Several years later, Hiroshi has now become a college student. Izumi is entering the job market and is having meetings and interviews with company personnel managers. Suddenly there is a disappearance that takes place in the subway system...


Although a version featuring an optional "Visual mode" was made in 1999 for the Sega Dreamcast, both versions of the game rely exclusively on the audio portions of the game with the Dreamcast's Visual mode merely displaying non-essential still photos at certain points of the game.

Constructed as an interactive radio drama or an audio gamebook, the player spends the majority of the time listening as the story unfolds. At critical forks in the plot line, a set of chimes will ring, alerting the player that it is now their job to choose the course the plot will take. The choice that is selected is confirmed with the controller and the plot resumes.


The game had mediocre sales and has become something of a collector's item due to the cult popularity of Eno's other titles. Further driving the collectibility of the game are the variety of feelies included with the game - a signature move that Eno had become known for. Included with Real Sound were such oddities as a set of instructions in braille,[6] a bag of "Herb seeds", and a transparent box with a cloud motif.[7][8]

A version of the game representing only one path through the game aired on Tokyo FM in 1997.

A number of Eno's later games such as Enemy Zero (1997, Saturn), and D2 (2000, Dreamcast) have been influenced by Real Sound's unique gameplay. Certain enemies in Enemy Zero were invisible and could only be located by sound, and D2 also drew heavily from the concept of limitations to sensory perceptions, featuring portions of the game where the character is rendered blind (with only a voice to guide her) and alternately deaf (with only vision to guide her).

A sequel to Kaze no Regret called Kiri no Orgel (霧のオルゴール) was under development as a second game in what was intended to become the Real Sound series. Kiri no Orgel was to feature a horror theme. Advertisements for the game appeared in a number of magazines, but it was never released due to problems with voice-compression technology.[9] Story arcs from Kiri no Orgel were later employed by Eno in D2. The third installment to the series entitled Spy Lunch (スパイランチ) was planned as a comedy, but planning for this title was minimal and the title was never developed.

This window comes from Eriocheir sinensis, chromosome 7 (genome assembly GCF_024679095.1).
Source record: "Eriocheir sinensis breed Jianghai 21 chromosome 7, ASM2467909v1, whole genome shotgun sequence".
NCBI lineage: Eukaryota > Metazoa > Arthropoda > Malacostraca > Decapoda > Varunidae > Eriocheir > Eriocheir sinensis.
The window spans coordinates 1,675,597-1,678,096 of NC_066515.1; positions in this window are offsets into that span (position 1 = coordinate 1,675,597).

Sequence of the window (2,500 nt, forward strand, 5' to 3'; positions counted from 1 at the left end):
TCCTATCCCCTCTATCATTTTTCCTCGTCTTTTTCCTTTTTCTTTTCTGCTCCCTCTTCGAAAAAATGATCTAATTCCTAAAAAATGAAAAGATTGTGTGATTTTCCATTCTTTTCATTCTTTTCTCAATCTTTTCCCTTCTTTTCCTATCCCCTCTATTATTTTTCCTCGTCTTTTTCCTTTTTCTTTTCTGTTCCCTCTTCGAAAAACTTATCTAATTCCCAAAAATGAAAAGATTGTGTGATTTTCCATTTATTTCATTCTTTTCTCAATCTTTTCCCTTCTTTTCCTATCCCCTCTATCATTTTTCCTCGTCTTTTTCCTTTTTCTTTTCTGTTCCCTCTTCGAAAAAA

Real Sound: Kaze no Regret has become one of the most popular games for the blind[7] because it is one of the few commercially released audio games specifically created with the blind in mind.


  1. ^
  2. ^ Torres, Ricardo. And Now for Something Completely Different. GameSpot. Retrieved 30 November 2008.
  3. ^ a b Bettenhausen, Shane & Mielke, James. Japan's Wayward Son. Retrieved 30 November 2008.
  4. ^ Real Sound: Kaze no Regret. May 30, 1998 (via the Internet Archive).
  5. ^ Takuhi's Japan Now - Warp Announces Newest Saturn Project: "Real Sound". DieHard GameFan. Volume 4. Issue 11. No.47. Pp.162-163. November 1996.
  6. ^ Title - Real Sound - Kaze No Regret (リアルサウンド 〜風のレグレット〜). Sega Gaga. Retrieved 29 November 2008.
  7. ^ a b Van Tol, Richard. Real Sound - Kaze No Riglet. 14 March 2006.
  8. ^ Herbs Enchou Yori. May 30, 1998 (via the Internet Archive).
  9. ^ Night Warp Eno@Home (Streaming Shibuya audio clips). Retrieved 6 December 2008.